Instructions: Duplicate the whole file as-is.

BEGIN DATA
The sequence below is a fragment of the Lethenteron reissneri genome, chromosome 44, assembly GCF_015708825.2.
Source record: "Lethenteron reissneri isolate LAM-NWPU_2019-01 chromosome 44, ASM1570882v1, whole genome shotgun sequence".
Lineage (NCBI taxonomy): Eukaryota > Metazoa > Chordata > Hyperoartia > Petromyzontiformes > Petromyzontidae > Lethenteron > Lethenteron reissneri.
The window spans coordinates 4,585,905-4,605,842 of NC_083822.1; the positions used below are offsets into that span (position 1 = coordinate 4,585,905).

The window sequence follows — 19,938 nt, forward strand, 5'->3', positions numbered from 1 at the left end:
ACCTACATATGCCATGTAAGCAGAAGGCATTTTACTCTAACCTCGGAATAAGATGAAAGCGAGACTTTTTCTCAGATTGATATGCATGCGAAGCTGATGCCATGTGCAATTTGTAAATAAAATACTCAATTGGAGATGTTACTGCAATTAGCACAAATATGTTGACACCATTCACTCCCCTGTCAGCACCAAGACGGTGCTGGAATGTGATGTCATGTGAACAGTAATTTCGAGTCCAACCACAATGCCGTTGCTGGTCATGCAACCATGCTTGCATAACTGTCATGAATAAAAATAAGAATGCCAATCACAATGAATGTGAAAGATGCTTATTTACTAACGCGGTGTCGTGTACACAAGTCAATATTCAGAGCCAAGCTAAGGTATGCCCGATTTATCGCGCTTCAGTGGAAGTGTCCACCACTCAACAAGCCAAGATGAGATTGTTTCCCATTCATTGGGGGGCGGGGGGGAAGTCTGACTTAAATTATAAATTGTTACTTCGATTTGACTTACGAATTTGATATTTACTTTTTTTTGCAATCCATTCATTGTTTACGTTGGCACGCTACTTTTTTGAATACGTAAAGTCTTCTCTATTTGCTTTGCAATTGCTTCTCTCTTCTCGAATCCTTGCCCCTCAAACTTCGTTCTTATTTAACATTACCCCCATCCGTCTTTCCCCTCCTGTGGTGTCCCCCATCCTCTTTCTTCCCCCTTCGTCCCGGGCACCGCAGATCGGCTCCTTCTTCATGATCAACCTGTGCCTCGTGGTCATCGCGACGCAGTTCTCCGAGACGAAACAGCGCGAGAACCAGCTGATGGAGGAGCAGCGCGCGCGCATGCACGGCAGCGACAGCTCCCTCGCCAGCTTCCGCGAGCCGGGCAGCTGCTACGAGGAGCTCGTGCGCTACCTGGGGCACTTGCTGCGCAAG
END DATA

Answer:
The sequence below is a fragment of the Lethenteron reissneri genome, chromosome 44, assembly GCF_015708825.2.
Source record: "Lethenteron reissneri isolate LAM-NWPU_2019-01 chromosome 44, ASM1570882v1, whole genome shotgun sequence".
Lineage (NCBI taxonomy): Eukaryota > Metazoa > Chordata > Hyperoartia > Petromyzontiformes > Petromyzontidae > Lethenteron > Lethenteron reissneri.
The window spans coordinates 4,585,905-4,605,842 of NC_083822.1; the positions used below are offsets into that span (position 1 = coordinate 4,585,905).

The window sequence follows — 19,938 nt, forward strand, 5'->3', positions numbered from 1 at the left end:
ACCTACATATGCCATGTAAGCAGAAGGCATTTTACTCTAACCTCGGAATAAGATGAAAGCGAGACTTTTTCTCAGATTGATATGCATGCGAAGCTGATGCCATGTGCAATTTGTAAATAAAATACTCAATTGGAGATGTTACTGCAATTAGCACAAATATGTTGACACCATTCACTCCCCTGTCAGCACCAAGACGGTGCTGGAATGTGATGTCATGTGAACAGTAATTTCGAGTCCAACCACAATGCCGTTGCTGGTCATGCAACCATGCTTGCATAACTGTCATGAATAAAAATAAGAATGCCAATCACAATGAATGTGAAAGATGCTTATTTACTAACGCGGTGTCGTGTACACAAGTCAATATTCAGAGCCAAGCTAAGGTATGCCCGATTTATCGCGCTTCAGTGGAAGTGTCCACCACTCAACAAGCCAAGATGAGATTGTTTCCCATTCATTGGGGGGCGGGGGGGAAGTCTGACTTAAATTATAAATTGTTACTTCGATTTGACTTACGAATTTGATATTTACTTTTTTTTGCAATCCATTCATTGTTTACGTTGGCACGCTACTTTTTTGAATACGTAAAGTCTTCTCTATTTGCTTTGCAATTGCTTCTCTCTTCTCGAATCCTTGCCCCTCAAACTTCGTTCTTATTTAACATTACCCCCATCCGTCTTTCCCCTCCTGTGGTGTCCCCCATCCTCTTTCTTCCCCCTTCGTCCCGGGCACCGCAGATCGGCTCCTTCTTCATGATCAACCTGTGCCTCGTGGTCATCGCGACGCAGTTCTCCGAGACGAAACAGCGCGAGAACCAGCTGATGGAGGAGCAGCGCGCGCGCATGCACGGCAGCGACAGCTCCCTCGCCAGCTTCCGCGAGCCGGGCAGCTGCTACGAGGAGCTCGTGCGCTACCTGGGGCACTTGCTGCGCAAG